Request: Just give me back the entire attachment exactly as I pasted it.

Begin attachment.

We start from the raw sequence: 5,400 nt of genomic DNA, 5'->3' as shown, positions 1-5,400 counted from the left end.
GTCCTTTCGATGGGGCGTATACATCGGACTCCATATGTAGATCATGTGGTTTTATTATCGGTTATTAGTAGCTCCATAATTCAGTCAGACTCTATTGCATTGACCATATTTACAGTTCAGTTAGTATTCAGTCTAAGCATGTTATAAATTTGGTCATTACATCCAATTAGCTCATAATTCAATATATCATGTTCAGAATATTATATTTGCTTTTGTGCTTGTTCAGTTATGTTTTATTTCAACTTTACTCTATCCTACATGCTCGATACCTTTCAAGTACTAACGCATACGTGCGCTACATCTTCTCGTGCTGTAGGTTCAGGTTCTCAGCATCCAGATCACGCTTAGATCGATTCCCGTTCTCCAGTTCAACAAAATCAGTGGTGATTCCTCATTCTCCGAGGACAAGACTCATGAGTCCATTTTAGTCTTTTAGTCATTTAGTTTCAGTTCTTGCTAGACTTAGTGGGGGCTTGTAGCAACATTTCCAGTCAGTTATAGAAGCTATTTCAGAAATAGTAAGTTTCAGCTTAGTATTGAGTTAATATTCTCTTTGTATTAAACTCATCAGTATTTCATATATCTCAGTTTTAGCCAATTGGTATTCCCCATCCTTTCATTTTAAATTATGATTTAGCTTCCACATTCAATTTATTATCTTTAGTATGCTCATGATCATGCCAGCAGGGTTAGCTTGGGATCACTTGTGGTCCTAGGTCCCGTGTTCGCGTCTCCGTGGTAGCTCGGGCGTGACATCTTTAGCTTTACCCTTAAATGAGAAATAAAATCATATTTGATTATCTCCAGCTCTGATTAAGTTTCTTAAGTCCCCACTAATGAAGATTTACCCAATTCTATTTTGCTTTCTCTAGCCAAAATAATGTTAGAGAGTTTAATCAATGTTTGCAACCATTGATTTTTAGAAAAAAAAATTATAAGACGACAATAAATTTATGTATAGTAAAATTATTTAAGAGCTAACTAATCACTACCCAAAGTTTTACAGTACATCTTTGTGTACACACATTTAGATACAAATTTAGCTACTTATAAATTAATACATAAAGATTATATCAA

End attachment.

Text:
We start from the raw sequence: 5,400 nt of genomic DNA, 5'->3' as shown, positions 1-5,400 counted from the left end.
GTCCTTTCGATGGGGCGTATACATCGGACTCCATATGTAGATCATGTGGTTTTATTATCGGTTATTAGTAGCTCCATAATTCAGTCAGACTCTATTGCATTGACCATATTTACAGTTCAGTTAGTATTCAGTCTAAGCATGTTATAAATTTGGTCATTACATCCAATTAGCTCATAATTCAATATATCATGTTCAGAATATTATATTTGCTTTTGTGCTTGTTCAGTTATGTTTTATTTCAACTTTACTCTATCCTACATGCTCGATACCTTTCAAGTACTAACGCATACGTGCGCTACATCTTCTCGTGCTGTAGGTTCAGGTTCTCAGCATCCAGATCACGCTTAGATCGATTCCCGTTCTCCAGTTCAACAAAATCAGTGGTGATTCCTCATTCTCCGAGGACAAGACTCATGAGTCCATTTTAGTCTTTTAGTCATTTAGTTTCAGTTCTTGCTAGACTTAGTGGGGGCTTGTAGCAACATTTCCAGTCAGTTATAGAAGCTATTTCAGAAATAGTAAGTTTCAGCTTAGTATTGAGTTAATATTCTCTTTGTATTAAACTCATCAGTATTTCATATATCTCAGTTTTAGCCAATTGGTATTCCCCATCCTTTCATTTTAAATTATGATTTAGCTTCCACATTCAATTTATTATCTTTAGTATGCTCATGATCATGCCAGCAGGGTTAGCTTGGGATCACTTGTGGTCCTAGGTCCCGTGTTCGCGTCTCCGTGGTAGCTCGGGCGTGACATCTTTAGCTTTACCCTTAAATGAGAAATAAAATCATATTTGATTATCTCCAGCTCTGATTAAGTTTCTTAAGTCCCCACTAATGAAGATTTACCCAATTCTATTTTGCTTTCTCTAGCCAAAATAATGTTAGAGAGTTTAATCAATGTTTGCAACCATTGATTTTTAGAAAAAAAAATTATAAGACGACAATAAATTTATGTATAGTAAAATTATTTAAGAGCTAACTAATCACTACCCAAAGTTTTACAGTACATCTTTGTGTACACACATTTAGATACAAATTTAGCTACTTATAAATTAATACATAAAGATTATATCAA